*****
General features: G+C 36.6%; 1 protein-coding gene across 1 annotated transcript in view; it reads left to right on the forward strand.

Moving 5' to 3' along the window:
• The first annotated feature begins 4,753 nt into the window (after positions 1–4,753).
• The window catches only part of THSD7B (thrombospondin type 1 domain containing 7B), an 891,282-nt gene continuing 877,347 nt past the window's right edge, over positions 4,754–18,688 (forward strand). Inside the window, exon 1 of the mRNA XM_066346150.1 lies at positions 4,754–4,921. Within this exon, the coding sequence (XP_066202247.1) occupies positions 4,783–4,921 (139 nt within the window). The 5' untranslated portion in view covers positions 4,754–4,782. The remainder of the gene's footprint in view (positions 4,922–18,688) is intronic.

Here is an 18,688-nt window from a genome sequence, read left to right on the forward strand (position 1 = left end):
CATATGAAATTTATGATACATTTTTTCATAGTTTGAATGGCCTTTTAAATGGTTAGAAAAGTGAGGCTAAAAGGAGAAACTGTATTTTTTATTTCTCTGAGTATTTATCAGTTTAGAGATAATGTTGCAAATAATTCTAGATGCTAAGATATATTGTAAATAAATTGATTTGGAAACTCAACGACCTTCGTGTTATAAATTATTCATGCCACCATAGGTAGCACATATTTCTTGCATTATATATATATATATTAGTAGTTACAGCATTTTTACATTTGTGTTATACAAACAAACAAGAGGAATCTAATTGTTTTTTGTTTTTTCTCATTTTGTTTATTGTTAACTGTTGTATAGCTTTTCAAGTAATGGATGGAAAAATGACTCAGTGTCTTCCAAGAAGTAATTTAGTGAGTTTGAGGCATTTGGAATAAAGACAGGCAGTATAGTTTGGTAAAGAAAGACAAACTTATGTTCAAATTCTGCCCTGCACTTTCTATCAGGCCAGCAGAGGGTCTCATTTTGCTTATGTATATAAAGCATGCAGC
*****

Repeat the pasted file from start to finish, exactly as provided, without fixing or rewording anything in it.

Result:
General features: G+C 36.6%; 1 protein-coding gene across 1 annotated transcript in view; it reads left to right on the forward strand.

Moving 5' to 3' along the window:
• The first annotated feature begins 4,753 nt into the window (after positions 1–4,753).
• The window catches only part of THSD7B (thrombospondin type 1 domain containing 7B), an 891,282-nt gene continuing 877,347 nt past the window's right edge, over positions 4,754–18,688 (forward strand). Inside the window, exon 1 of the mRNA XM_066346150.1 lies at positions 4,754–4,921. Within this exon, the coding sequence (XP_066202247.1) occupies positions 4,783–4,921 (139 nt within the window). The 5' untranslated portion in view covers positions 4,754–4,782. The remainder of the gene's footprint in view (positions 4,922–18,688) is intronic.

Here is an 18,688-nt window from a genome sequence, read left to right on the forward strand (position 1 = left end):
CATATGAAATTTATGATACATTTTTTCATAGTTTGAATGGCCTTTTAAATGGTTAGAAAAGTGAGGCTAAAAGGAGAAACTGTATTTTTTATTTCTCTGAGTATTTATCAGTTTAGAGATAATGTTGCAAATAATTCTAGATGCTAAGATATATTGTAAATAAATTGATTTGGAAACTCAACGACCTTCGTGTTATAAATTATTCATGCCACCATAGGTAGCACATATTTCTTGCATTATATATATATATATTAGTAGTTACAGCATTTTTACATTTGTGTTATACAAACAAACAAGAGGAATCTAATTGTTTTTTGTTTTTTCTCATTTTGTTTATTGTTAACTGTTGTATAGCTTTTCAAGTAATGGATGGAAAAATGACTCAGTGTCTTCCAAGAAGTAATTTAGTGAGTTTGAGGCATTTGGAATAAAGACAGGCAGTATAGTTTGGTAAAGAAAGACAAACTTATGTTCAAATTCTGCCCTGCACTTTCTATCAGGCCAGCAGAGGGTCTCATTTTGCTTATGTATATAAAGCATGCAGC